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Asbestos Pile


This Industry Profile Fact Sheet is presented by the EPA Region 3 to assist state, local, and municipal agencies, and private groups in the initial planning and evaluation of sites being considered for remediation, redevelopment or reuse. It is intended to provide a general description of site conditions and contaminants which may be encountered at specific industrial facilities. This fact sheet is presented for informational purposes only, and should not be construed as a federal policy or directive.


Asbestos piles can result from natural resources (including mining operation), ship building yards, tailing from industrial operations and disposal of operation debris.


Any material containing asbestos at more than one percent is designated as asbestos containing material (ACM). The common types of asbestos found in a pile are chrysotile, amosite, and crocidolite. Other types of asbestos which can also be found in small quantities in the pile are anthophyllite, tremolite, and actinolite.


The main contributor of asbestos to an asbestos pile is domestic debris. Three forms of ACM are typically found in buildings: (1) sprayed or trawled-on material; (2) insulation on pipes, boilers and ducts; and (3) miscellaneous forms, such as wallboard, ceiling tiles and floor tiles. This material arrives at the pile from building demolition work or during remodeling of existing structures. Naturally occurring asbestos may result from the excavation for a building foundation, in areas where bed rock contains asbestos fibers. ACM can also be generated during mining operations and as tailings from certain industrial manufacturing processes. During earlier times, ACM was used as an insulating agent in various areas of a ship. Friable asbestos may be responsible for the pollution of air, water and soil. Asbestos is a direct inhalation threat to humans. Potential health effects of asbestos exposure are asbestosis, mesothelioma, lung cancer and other cancer disorders.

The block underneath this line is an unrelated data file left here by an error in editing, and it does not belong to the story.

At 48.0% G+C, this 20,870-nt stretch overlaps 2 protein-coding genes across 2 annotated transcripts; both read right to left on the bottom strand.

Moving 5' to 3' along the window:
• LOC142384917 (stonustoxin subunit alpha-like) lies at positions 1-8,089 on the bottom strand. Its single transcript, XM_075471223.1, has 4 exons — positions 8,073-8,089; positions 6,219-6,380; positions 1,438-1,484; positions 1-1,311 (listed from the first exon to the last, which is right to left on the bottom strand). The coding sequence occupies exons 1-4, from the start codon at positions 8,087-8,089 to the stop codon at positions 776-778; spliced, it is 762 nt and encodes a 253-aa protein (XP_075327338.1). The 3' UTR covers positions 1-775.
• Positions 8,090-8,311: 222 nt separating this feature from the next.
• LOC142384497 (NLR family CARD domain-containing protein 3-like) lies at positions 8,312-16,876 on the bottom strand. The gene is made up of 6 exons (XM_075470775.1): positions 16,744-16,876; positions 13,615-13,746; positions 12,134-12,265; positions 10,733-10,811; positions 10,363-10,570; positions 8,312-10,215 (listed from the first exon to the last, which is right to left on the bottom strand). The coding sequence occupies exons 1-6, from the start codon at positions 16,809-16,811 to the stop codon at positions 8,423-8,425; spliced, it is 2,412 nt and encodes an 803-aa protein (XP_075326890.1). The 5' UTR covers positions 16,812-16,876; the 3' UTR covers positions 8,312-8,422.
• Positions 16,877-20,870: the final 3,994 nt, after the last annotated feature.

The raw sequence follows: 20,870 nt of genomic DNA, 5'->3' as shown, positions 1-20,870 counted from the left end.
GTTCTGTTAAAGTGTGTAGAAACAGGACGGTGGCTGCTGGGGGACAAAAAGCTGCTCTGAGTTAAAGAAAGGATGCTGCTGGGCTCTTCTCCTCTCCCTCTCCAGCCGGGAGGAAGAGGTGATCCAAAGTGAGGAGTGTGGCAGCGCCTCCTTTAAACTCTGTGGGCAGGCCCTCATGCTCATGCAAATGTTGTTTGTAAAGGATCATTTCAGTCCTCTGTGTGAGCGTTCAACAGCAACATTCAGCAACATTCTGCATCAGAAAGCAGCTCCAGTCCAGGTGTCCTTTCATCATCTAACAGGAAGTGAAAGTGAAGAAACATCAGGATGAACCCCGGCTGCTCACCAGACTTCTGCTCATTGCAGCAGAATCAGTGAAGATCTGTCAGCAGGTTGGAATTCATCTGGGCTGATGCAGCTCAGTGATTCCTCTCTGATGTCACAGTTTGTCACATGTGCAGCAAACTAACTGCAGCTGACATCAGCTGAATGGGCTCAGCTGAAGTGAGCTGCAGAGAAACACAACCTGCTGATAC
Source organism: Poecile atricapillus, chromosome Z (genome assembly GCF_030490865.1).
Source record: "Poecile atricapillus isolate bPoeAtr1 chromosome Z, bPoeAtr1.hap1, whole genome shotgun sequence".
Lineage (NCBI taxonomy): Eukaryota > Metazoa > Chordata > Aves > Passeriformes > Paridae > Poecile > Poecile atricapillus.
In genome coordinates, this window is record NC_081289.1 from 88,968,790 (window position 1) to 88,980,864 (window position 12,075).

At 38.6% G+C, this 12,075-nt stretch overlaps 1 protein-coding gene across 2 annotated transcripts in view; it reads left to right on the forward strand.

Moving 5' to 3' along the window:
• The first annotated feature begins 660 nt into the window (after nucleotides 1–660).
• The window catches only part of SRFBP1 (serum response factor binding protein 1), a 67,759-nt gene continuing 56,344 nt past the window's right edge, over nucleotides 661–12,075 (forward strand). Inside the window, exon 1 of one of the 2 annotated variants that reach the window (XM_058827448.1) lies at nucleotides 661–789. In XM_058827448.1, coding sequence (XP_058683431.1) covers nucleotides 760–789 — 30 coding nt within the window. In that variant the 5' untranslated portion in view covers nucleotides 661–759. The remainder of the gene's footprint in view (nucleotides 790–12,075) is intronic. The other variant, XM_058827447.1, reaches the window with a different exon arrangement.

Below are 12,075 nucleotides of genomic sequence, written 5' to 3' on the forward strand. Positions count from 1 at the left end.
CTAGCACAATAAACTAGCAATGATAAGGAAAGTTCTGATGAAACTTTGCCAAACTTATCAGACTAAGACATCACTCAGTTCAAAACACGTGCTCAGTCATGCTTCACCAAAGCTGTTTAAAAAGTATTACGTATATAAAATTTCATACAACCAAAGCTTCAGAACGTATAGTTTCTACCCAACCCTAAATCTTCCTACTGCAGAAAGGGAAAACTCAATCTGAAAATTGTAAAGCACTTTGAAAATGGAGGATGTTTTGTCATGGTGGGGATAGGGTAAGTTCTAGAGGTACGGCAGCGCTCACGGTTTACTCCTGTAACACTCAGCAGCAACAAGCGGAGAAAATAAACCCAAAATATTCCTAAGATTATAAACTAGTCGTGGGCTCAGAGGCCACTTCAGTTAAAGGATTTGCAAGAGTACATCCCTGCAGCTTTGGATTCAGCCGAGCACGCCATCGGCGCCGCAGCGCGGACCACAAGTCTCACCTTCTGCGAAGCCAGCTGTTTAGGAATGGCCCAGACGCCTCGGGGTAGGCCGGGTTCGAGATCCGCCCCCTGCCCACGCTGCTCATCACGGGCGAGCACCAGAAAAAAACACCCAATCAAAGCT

The most common types of asbestos, chrysotile, amosite and crocidolite, cannot be distinguished by visual observation. The presence of asbestos must be determined by sampling and laboratory analysis. Bulk samples from an asbestos pile must be analyzed in a laboratory accredited by the U. S. Department of Commerce, National Institute of Standards and Technology, National Voluntary Laboratory Accreditation Program (NVLAP). The method should be by polarized light microscopy (PLM). A finding of less than one percent asbestos is required for all samples in a homogenous area to determine that it contains no ACM; only one sample needs to be analyzed as greater than one percent to determine that a homogenous area contains ACM.

Erosion and sedimentation control must be considered during any on-site activity at the asbestos pile. Before starting any work, an erosion and sedimentation plan must be approved by the county or the township authority.


Percentage of asbestos present in the suspected asbestos containing material by PLM.

Region 3 | Mid-Atlantic Cleanup | Mid-Atlantic Brownfields & Land Revitalization

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